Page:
As millions of us continue to stay inside, it’s vital that broadband speeds are up to scratch. Working from home, video calls, streaming radio stations and songs as well as bingeing on endless boxsets on Netflix can place huge pressure internet connections and that action can bring things to a shuddering halt. But is it just what goes on inside your home that impacts your connection?
Sky has offered its customers useful advice, which explains exactly why its broadband users could find things slower than expected. The satellite firm has a dedicated webpage with advice about why things change so dramatically.
Perhaps one of the biggest reasons speeds aren’t always as good as you’d hope is due to the age and quality of the physical line coming into your home. If your street only has an old copper connection, it won’t be anywhere near as fast as the latest fibre technology.
Things can also be affected by how far you live away from the exchange with speeds getting much worse the further away you are from the original source.
Without digging up the tarmac outside of your home on a quiet weekend, you clearly cannot change the wires that pump broadband to your router but the next tip can be controlled by you. As Sky explains, the web is a bit like a motorway, when there’s less traffic passing along it you can go faster but add more users and things will begin to slow.
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One of the worst offenders for web traffic are big uploads. So if you are trying to make a video call to your boss and your kids are trying to create their first 4K YouTube channel – you could be in trouble.
It’s worth remembering everything you connect to your broadband hub uses bandwidth. The more you connect, the more it slows you down. And don’t forget those things running in the background, like app updates, device backups, Google Photo uploads, and all those open browser tabs – all of these could impact speeds.
Shut them down if not being used. And always keep your WIFi password on – it stops anyone else using your WiFi.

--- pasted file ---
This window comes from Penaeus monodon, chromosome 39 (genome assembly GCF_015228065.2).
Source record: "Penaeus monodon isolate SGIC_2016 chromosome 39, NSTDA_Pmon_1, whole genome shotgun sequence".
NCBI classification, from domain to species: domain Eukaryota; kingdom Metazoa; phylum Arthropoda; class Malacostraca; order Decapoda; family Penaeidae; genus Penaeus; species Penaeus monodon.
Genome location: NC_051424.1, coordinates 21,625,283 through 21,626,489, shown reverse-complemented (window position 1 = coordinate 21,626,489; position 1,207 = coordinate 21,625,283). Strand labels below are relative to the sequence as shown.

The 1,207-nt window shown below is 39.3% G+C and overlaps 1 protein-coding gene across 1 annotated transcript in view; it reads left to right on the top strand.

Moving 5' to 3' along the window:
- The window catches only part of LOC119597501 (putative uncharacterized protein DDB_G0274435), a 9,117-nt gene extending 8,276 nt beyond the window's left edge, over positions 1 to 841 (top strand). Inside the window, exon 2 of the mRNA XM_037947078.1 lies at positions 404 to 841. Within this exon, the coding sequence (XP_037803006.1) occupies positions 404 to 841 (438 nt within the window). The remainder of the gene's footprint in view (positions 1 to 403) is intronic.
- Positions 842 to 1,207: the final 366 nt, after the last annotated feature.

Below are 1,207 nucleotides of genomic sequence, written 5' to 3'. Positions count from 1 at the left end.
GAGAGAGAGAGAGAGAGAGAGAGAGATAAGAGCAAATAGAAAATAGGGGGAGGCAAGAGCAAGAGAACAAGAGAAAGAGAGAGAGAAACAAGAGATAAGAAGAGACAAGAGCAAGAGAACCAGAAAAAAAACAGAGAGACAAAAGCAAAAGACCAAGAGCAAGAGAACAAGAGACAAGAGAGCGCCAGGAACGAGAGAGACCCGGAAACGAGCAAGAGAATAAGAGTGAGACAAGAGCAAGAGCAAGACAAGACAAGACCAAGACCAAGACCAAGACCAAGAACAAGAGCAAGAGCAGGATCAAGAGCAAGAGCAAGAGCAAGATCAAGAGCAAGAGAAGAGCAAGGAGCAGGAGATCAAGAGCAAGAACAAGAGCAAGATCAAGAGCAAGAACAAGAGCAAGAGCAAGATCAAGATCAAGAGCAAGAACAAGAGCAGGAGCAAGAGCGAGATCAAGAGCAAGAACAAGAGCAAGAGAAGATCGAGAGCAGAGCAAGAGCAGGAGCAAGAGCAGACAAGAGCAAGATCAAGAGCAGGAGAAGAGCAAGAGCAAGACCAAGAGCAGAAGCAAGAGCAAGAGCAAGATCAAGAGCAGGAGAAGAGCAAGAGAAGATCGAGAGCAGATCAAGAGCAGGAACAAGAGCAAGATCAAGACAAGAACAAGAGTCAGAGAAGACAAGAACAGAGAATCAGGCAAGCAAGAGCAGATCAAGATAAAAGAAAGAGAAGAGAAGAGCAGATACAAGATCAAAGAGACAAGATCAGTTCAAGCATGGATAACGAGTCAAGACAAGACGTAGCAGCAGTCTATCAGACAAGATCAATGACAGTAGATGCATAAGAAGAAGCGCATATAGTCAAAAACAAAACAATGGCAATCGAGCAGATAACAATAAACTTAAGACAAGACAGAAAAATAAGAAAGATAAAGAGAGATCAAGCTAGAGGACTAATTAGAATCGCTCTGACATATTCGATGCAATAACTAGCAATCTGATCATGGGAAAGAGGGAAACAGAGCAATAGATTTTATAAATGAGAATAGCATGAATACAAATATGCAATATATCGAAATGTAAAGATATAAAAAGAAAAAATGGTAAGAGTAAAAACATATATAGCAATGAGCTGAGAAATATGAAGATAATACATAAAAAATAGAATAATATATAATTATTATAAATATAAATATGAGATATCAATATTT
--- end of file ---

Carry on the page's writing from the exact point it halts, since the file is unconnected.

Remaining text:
The latest home technology, such as Smart TVs, Sky Q, smart lighting and connected sound systems, app-controlled thermostats … all these use your bandwidth, so you’ll need to make sure your internet speed can handle all these devices.
It’s a good idea to check each of your device’s minimum requirements and consider upgrading your package if you have too many devices on your network. One final thing to try is moving your router.
Things can get an instant boost by simply moving this device off the ground and making sure it’s not near any other gadgets which could affect the signal.
Sky’s advice is to keep the router out in the open – not in a cabinet, on the floor or stuck behind the TV. For the best results, 30cm of space around it’s best.
Another way to make sure you get the best download speeds is to get as close to your router as possible. Sitting next to this black box will give you a better connection than when you head outside to your garden shed.
If things are still terrible then it’s worth keeping a daily record of your speed using services such as speedtest.net. As part of Sky’s commitment to Ofcom’s Better Broadband Speeds, Voluntary Code of Practice, you might be entitled to cancel your contract if your actual speed falls below the one they told you when you joined.
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